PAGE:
What Happens to All That Wool?
Recently, two New Zealand farmers made a surprising discovery: a wandering sheep with over 44 pounds of unshorn wool on it. The two farmers, Peter and Netty Hazel, estimate that the sheep, now named Shaun, had been loose and wandering the countryside by itself for approximately six years, and that when it is shorn the yield could break the Guinness world record for most fleece ever taken from an animal at one time.
Peter estimates that Shaun's wool, which is of surprisingly good quality for a sheep that's been wandering the wild and been unkempt for so long, could make "3 to 4 pullovers." Regardless of what Shaun's impressive fleece is made into (we'd like to think at least some of it will end up as a high quality rug!), once it's been shorn it will become one of two different kinds of yarn: woolen or worsted.
Woolen fabrics are the ones with the softer, fuzzier appearance. They're spun from shorter fibers (usually less than 3 inches). Woolen fiber is bulky, heavy, and uneven, giving it a shaggy appearance. This makes it a great insulator, as well as a good knitting yarn.
Worsted fiber on the other hand is made from longer, thinner threads and is much lighter and smoother looking. It also has a higher tensile strength than woolens, and handles creasing and folding much better. Worsted yarn is used to create stronger, more durable textiles.
Before Shaun's wool becomes one of these two types of yarn, it has to be cleaned and scoured before it can be processed. From their, it will be spun into one of the two types of yarn (or a combination of both), and then used to make clothing, rugs, or one of the other many useful products that wool can be processed into.
Whether or not this strange sheep's remarkable fleece in particular ends up on our store shelves or not, knowing the ways that wool is processed, weaved, and then turned into fine area rugs helps to give a better understanding of what rugs are made from, and what can be expected of them. For more answers about wool, rugs, and how the two should be handled and cared for, come in to the store and speak with one of our trained rug specialists.
4 Things to Do (and 3 Things Not to Do) When There's a Spill on Your Rug
No matter how careful we are, spills happen. It's inevitable that at some point, something will be spilled on a rug that could potentially stain it. Obviously, no owner wants their precious wool rug to have a permanent mark left on it. Here are some things that you can do (and some things you should never do) to prevent unsightly stains:
· DO: Act immediately. The longer a spill has time to set the more likely it is to leave a mark, and the harder it will be to get out. Use a paper towel to absorb the spilled material as soon as is possible. Paper towels are incredibly absorbent, and they will soak up much more of the spill, leaving less of it to soak into the rug and leave a stain.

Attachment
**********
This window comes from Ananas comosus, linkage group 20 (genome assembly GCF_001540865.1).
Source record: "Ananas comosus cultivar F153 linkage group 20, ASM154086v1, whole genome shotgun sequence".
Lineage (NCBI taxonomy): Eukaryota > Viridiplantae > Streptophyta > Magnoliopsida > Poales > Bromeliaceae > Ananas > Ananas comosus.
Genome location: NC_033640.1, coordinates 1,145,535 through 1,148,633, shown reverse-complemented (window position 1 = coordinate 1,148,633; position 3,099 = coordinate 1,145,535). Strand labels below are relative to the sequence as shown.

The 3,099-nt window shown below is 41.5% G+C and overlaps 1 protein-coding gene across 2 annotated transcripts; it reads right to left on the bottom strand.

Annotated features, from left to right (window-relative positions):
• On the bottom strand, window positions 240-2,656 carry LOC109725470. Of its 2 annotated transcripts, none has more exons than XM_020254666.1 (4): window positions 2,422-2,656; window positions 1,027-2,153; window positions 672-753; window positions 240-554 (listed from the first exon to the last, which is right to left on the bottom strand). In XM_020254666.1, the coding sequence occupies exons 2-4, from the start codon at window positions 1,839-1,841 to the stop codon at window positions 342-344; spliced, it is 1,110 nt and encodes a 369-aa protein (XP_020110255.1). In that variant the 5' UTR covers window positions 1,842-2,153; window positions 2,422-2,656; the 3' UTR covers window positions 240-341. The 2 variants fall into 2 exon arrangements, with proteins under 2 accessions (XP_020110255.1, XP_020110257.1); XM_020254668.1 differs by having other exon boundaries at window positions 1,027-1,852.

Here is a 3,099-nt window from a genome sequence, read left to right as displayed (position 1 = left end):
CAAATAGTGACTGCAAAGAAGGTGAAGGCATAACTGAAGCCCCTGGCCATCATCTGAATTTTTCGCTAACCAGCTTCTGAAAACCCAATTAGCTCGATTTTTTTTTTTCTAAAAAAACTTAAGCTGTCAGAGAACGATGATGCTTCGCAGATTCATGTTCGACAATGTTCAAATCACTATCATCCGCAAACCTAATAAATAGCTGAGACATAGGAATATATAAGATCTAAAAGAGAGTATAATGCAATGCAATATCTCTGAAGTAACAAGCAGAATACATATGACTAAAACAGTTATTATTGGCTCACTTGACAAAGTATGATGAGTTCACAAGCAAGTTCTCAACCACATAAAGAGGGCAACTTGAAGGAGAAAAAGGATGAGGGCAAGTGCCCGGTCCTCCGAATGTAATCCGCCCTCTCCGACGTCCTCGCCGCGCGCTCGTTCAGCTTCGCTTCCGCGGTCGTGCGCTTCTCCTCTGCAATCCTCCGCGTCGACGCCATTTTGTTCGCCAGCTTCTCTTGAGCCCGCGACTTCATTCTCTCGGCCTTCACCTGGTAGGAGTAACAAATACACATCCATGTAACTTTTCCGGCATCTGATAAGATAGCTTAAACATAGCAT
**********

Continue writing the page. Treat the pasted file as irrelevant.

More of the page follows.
· DO NOT: Use a towel. Towels, rags, and clothes are not as absorbent as paper towels, and they are more likely to leave some of the spilled material behind when used.
· DO: Use a spray bottle to squirt water over the spill. The fine mist from a spray bottle works much better than splashing or pouring water onto a stain. Be sure to use a new spray bottle and not an old one that was originally used as a container for something else . Reused bottles will often still have traces of their old chemicals in them, which can cause damage and wearing to the rug.
· DO NOT: Rub the spill. If you do, you will rub the spilled material deeper into rug's wool, causing the stain to set further and marking the rug permanently.
· DO: Dab or blot the stain. After spraying the water, gently dab the paper towel on the spill. This will pick up the material before it leaves a mark without grinding it into the rug's fibers.
· DO NOT: Use chemical cleaners. We recommend that you never use chemicals on a wool rug. Chemicals are far too harsh and will wear out the wool and dyes. For pet urine or other smelly messes, it is all right to use club soda or white vinegar instead of water. These aren't as harsh as chemical cleaners, and white vinegar in particular will absorb smells.
· DO: keep blotting until there's nothing left to absorb. If there's still material left from the spill after the sprayed water has been absorbed, spray some more and dab again. Repeat the process until the stain is gone.
By following these steps, you should be able to clean up most or all spills on your wool rug before they set and become a permanent stain. Be especially careful to avoid the actions listed above that can make the stain worse, or else you may end up doing your rug more harm than good.
For further tips and advice on maintaining your rug, consult our rug cleaning and care guide. If there's a stubborn stain or mark that you can't get out no matter what, please contact us and our rug specialists will help you get your rug back to as great a shape as is possible.
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